How to Take Your Business to The Next Level

How-To Guides — By on February 16, 2011 at 8:00 am

I think as a Small Business Development Center consultant I’m supposed to tell people they need to write a business plan. I guess I’m breaking the rules because I’m going to tell you not to write a business plan! Entrepreneurs put so much focus on the development of a 40-page, 12-point-font plan that the true purpose of a plan −to guide the operation of the business− is missed.

I’ve seen plans where the narrative and the financials did not relate to each other, plans chock-full of research references but without real guidance for executing the business. The worst are the ones covered with dust. More than likely, all these plans were written for a banker with no concept of using them to drive the business.

The problem with that is if a loan is made, it is based, in part, on the plan. If the plan is not followed and the business does not meet its milestones, the bank will be less likely to extend further credit in the future.

My advice is to forget about writing a plan and focus on the “process of planning.” Start with a blank pad of paper. Write something you can embrace and use to drive your business. Develop a working, living document that will allow your business to reach the levels you desire.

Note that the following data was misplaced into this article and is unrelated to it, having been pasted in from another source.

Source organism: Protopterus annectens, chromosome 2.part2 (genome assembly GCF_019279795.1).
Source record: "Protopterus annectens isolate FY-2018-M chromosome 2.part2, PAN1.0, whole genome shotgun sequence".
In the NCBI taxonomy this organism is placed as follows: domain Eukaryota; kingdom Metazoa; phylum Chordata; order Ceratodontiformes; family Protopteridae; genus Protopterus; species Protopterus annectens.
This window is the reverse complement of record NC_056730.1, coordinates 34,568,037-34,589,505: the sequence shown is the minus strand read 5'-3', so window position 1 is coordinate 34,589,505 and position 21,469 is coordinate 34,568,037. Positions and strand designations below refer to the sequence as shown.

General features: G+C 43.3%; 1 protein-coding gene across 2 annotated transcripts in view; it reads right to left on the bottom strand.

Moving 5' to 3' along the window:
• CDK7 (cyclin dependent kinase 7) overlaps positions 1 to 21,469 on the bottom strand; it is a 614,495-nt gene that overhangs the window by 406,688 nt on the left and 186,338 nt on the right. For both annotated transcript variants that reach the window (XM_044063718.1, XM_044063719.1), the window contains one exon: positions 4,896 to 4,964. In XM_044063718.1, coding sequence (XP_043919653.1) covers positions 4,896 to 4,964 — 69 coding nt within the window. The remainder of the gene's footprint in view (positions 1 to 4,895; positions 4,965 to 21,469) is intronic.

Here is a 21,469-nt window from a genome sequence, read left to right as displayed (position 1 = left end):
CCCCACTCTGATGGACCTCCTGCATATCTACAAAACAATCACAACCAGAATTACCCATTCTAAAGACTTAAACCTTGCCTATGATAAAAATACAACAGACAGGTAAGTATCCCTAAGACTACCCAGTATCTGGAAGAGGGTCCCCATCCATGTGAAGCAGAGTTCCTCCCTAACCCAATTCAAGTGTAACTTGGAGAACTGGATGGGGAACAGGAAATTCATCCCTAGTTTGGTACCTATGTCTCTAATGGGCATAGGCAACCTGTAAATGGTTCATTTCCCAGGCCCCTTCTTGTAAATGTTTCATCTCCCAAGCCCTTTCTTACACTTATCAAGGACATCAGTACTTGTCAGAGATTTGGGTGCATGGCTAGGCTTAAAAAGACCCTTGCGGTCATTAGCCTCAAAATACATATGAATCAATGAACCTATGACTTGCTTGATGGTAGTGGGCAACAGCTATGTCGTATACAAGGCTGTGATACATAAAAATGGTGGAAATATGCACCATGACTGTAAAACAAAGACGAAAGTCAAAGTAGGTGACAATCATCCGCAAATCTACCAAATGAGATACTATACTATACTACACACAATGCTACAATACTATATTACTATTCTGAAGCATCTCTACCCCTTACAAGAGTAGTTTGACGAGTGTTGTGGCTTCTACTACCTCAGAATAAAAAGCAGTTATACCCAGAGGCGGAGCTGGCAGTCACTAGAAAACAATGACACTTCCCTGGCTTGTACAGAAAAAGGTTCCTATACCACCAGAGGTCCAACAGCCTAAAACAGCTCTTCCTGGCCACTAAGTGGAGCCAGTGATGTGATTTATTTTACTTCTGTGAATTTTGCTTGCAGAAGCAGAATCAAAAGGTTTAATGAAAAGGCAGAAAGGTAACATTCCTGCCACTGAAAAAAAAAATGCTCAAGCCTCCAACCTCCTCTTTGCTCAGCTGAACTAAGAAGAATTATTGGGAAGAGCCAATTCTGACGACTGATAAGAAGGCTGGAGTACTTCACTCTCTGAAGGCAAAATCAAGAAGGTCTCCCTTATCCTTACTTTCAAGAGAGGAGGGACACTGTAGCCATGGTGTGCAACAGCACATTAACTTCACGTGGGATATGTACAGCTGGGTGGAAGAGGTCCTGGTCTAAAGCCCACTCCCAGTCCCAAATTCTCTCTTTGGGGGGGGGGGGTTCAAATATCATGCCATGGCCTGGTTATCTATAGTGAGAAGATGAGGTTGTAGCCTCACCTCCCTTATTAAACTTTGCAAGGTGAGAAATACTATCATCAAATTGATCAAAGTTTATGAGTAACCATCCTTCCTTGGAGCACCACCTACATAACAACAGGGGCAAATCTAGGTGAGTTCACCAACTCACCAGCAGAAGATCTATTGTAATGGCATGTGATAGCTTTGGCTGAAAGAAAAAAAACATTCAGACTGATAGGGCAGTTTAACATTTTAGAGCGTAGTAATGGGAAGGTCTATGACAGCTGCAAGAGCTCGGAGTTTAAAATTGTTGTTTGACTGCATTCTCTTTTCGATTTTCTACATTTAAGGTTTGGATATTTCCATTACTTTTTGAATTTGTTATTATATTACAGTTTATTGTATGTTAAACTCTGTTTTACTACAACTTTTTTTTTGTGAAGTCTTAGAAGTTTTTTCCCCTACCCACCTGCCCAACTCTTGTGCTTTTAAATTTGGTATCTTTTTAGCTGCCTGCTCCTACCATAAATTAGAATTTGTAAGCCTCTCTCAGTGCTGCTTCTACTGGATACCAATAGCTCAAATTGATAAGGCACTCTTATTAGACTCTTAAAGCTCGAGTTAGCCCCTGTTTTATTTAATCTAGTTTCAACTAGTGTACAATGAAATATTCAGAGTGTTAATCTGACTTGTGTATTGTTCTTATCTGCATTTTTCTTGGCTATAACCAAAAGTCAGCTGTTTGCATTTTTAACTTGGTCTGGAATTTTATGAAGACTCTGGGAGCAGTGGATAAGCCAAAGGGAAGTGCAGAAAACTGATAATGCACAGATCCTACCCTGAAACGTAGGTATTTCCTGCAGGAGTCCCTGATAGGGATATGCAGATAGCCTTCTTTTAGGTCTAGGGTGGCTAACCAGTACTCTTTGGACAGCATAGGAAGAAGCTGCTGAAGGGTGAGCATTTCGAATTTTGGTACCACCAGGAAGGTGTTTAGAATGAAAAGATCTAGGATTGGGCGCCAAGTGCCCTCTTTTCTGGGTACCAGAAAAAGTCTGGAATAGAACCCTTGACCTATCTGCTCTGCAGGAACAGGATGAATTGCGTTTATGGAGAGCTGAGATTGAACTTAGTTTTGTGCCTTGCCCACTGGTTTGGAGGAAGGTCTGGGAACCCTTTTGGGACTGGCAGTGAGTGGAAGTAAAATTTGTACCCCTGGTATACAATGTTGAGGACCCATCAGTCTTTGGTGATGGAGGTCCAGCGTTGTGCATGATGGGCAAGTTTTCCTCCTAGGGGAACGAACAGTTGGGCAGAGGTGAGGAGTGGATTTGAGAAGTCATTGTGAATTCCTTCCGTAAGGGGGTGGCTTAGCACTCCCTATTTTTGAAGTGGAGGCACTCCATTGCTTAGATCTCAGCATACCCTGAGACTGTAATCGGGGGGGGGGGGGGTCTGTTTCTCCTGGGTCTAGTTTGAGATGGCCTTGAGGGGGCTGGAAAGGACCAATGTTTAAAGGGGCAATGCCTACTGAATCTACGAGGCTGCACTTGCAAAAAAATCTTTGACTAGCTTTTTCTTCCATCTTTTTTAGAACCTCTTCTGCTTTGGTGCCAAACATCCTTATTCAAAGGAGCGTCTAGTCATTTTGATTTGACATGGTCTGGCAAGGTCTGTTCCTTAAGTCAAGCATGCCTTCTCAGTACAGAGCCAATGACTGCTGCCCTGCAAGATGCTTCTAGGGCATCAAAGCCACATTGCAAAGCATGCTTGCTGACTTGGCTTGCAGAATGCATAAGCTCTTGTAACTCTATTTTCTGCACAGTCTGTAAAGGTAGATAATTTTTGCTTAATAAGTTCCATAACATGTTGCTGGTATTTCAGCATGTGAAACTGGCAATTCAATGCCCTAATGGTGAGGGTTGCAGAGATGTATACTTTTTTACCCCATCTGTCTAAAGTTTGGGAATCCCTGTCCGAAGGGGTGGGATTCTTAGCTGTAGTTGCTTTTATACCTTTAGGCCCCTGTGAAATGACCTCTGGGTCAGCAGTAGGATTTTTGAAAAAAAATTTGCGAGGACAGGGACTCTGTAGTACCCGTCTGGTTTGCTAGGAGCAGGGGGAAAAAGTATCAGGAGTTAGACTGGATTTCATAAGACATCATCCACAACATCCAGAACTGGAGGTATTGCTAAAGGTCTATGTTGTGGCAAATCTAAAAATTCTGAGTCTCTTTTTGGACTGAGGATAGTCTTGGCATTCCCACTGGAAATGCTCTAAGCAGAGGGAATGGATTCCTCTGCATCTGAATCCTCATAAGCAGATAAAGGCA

It should clearly articulate the steps you need to take as you grow the business. I’ve heard the keys to running a business are knowing the answers to these questions: Who’s out there to buy your product? How are you going to get them to buy it?

Maybe there’s a little more involved, but if you don’t have the answers to those two questions down cold, it’s going to be a struggle. Here are some things to think about during your planning process:

Review mission: Why does your business exist? Why are you doing this? Good businesses drive margin based on the mission of the business.